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University Medical Group Outstanding Also known as University of Reading Medical Practice

Reports


Inspection carried out on 28 January 2015

During a routine inspection

We undertook a comprehensive inspection of the University Medical Centre on 28 January 2015. We have rated the practice overall as outstanding.

Specifically, we found the practice to be outstanding for providing responsive service and for being well led. It was also outstanding for providing services for the people with long-term conditions, for working age people (including those recently retired and students), for people whose circumstances may make them vulnerable and for people experiencing poor mental health (including people with dementia). It was good for providing caring, effective and safe services.

Our key findings were as follows:

  • The practice was responsive to the needs of the local population and engaged effectively with other services.
  • There was a culture of openness, transparency, continual learning and improvement within the practice.
  • The practice was committed to providing high quality patient care and provided good support and training to staff to facilitate this.
  • Staff understood and fulfilled their responsibilities to raise concerns and report incidents and near misses. All opportunities for learning from internal and external incidents were maximised.

  • Patients said they were treated with compassion, dignity and respect and were involved in their care and decisions about their treatment. Information was provided to help patients understand the care available to them.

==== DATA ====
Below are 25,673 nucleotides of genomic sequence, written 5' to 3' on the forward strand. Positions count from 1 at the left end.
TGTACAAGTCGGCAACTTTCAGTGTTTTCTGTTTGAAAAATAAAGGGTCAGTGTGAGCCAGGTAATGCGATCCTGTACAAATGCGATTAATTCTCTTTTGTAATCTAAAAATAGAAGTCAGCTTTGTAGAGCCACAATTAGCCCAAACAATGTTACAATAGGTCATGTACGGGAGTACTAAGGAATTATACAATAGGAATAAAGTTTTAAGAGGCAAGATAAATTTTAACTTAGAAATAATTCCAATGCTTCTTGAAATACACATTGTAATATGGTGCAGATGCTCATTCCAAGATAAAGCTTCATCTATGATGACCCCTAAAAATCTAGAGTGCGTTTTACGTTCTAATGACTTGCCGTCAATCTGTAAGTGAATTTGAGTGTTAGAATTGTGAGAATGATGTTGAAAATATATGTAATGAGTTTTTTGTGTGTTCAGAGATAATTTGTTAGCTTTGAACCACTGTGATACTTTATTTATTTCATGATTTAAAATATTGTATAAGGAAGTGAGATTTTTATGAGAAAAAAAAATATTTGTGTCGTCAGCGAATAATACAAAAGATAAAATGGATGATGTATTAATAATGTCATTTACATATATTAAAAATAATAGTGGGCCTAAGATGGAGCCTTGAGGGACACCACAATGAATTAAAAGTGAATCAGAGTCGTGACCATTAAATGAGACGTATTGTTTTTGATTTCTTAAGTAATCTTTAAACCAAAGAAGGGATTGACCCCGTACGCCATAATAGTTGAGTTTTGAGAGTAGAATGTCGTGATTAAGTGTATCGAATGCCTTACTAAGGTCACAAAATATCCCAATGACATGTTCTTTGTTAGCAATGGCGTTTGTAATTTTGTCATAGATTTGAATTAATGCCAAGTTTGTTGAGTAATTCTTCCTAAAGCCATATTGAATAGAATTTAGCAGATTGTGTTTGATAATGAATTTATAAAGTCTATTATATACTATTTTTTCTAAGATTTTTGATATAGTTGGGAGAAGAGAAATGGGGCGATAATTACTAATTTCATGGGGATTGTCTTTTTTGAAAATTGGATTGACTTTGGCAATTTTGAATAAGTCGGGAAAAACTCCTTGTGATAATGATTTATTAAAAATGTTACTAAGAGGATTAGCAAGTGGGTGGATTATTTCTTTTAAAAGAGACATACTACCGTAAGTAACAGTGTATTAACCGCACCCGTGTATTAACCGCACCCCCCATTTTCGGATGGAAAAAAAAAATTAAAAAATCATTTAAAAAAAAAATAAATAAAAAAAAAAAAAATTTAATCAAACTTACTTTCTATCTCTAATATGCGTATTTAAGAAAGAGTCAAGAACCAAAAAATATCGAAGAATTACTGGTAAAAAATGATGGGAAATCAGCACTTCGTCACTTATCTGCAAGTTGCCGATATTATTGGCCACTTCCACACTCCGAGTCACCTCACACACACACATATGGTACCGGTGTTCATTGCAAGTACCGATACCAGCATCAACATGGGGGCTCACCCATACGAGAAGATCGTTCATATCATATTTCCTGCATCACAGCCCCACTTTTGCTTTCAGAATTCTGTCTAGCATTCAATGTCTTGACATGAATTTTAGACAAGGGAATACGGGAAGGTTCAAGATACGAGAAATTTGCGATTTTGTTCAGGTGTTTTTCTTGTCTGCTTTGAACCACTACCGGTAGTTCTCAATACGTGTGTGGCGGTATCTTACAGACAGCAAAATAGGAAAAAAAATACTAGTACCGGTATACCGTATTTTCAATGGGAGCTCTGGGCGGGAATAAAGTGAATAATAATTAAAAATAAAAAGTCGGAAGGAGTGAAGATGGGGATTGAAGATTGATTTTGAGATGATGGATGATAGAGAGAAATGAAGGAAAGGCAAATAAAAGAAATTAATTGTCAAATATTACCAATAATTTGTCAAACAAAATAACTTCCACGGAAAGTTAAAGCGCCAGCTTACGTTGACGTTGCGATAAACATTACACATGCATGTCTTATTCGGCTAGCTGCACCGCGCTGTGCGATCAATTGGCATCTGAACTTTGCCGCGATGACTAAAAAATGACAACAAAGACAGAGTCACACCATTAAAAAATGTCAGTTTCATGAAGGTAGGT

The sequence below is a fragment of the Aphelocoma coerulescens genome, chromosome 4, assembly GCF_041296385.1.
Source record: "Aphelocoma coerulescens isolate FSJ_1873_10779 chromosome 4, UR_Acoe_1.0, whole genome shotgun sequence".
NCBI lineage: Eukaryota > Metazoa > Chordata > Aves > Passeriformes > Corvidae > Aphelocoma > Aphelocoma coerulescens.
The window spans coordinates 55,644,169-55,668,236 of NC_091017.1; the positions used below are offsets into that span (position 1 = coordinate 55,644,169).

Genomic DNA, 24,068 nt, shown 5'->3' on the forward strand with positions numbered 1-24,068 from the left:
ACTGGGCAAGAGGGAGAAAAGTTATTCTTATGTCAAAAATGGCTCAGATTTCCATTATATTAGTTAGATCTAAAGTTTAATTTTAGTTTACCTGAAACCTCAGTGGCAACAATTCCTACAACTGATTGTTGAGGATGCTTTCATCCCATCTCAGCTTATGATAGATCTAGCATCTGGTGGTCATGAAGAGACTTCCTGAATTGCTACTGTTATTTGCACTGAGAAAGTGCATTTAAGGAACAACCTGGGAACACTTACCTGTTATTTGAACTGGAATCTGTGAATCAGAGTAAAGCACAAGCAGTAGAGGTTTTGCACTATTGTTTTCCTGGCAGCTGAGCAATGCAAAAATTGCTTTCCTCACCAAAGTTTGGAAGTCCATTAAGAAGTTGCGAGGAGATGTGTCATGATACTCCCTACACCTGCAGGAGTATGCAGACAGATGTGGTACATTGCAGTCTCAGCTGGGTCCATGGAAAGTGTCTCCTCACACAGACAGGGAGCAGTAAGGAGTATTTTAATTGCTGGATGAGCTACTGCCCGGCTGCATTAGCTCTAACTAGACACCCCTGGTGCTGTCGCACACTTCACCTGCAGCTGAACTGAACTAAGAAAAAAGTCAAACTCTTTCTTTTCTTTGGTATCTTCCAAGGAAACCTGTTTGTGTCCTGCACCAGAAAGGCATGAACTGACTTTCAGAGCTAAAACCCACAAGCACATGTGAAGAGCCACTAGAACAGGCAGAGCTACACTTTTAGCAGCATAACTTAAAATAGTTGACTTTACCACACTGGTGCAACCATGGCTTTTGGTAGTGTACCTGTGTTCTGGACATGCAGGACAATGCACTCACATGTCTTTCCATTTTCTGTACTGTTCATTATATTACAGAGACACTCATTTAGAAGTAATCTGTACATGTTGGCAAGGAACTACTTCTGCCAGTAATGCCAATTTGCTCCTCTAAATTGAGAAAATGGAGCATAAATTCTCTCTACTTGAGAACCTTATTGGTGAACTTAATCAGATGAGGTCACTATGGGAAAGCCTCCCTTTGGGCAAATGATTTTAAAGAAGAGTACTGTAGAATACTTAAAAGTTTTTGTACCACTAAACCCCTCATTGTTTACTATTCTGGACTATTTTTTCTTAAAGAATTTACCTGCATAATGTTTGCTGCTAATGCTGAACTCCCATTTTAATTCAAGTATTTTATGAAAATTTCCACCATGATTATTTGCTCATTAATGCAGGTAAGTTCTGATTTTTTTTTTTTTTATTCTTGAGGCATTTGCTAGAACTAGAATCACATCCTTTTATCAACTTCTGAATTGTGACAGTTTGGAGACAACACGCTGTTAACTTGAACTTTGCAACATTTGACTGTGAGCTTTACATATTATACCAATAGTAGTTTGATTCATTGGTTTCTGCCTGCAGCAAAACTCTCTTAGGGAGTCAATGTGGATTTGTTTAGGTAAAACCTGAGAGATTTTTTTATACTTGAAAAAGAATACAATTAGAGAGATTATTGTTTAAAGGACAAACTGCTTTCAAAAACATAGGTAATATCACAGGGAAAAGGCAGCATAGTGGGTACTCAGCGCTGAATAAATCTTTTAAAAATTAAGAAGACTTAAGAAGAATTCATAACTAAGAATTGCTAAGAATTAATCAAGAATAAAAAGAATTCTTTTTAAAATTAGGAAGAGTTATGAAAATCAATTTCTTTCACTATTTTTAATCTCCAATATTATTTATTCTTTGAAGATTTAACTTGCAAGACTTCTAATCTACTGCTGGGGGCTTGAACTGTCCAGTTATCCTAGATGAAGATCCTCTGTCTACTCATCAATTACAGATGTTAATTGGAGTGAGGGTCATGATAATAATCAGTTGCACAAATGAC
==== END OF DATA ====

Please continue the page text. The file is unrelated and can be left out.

• The practice implemented suggestions for improvements and made changes to the way it delivered services as a consequence of feedback from patients and from the Patient Participation Group (PPG).
  • The practice had good facilities and was well equipped to treat patients and meet their needs. Information about how to complain was available and easy to understand
  • The practice had a clear vision which had quality and safety as its top priority. A business plan was in place, was monitored and regularly reviewed and discussed with all staff. High standards were promoted and owned by all practice staff with evidence of team working across all roles.

We saw several areas of outstanding practice including:

  • The practice had a clear vision, a strong learning culture and was committed to continued quality improvement. This culture was embodied by all of the staff. Staff responded to change and were encouraged to bring suggestions for improvement. All staff were united to deliver the practice vision, of providing high quality care to patients.

  • The practice promoted work with young people and schools as part of “You’re welcome initiative”. This included engaging students by offering work experience opportunities at the practice. The practice nurse had written a book on immunisations and used this to educate young children. The practice had engaged with students on a work experience basis, and had asked them to review the services they offered to teenagers and young patients.
  • Innovative approaches were evident to enable patients in vulnerable groups to access care services. For example, the practice held weekly diabetes clinics using the ‘House of Care’ model, in line with best practice. The practice hosted a Diabetic Eye screening clinic specifically for the residential care home patients with diabetes. The practice had arranged for a psychiatrist to hold regular clinics onsite to enable easy access to students, and audits showed this had positive impact on patients.

CQC Insight

These reports bring together existing national data from a range of indicators that allow us to identify and monitor changes in the quality of care outside of our inspections. The data within the reports do not constitute a judgement on performance, but inform our inspection teams. Our judgements on quality and safety continue to come only after inspection and we will not make judgements on data alone.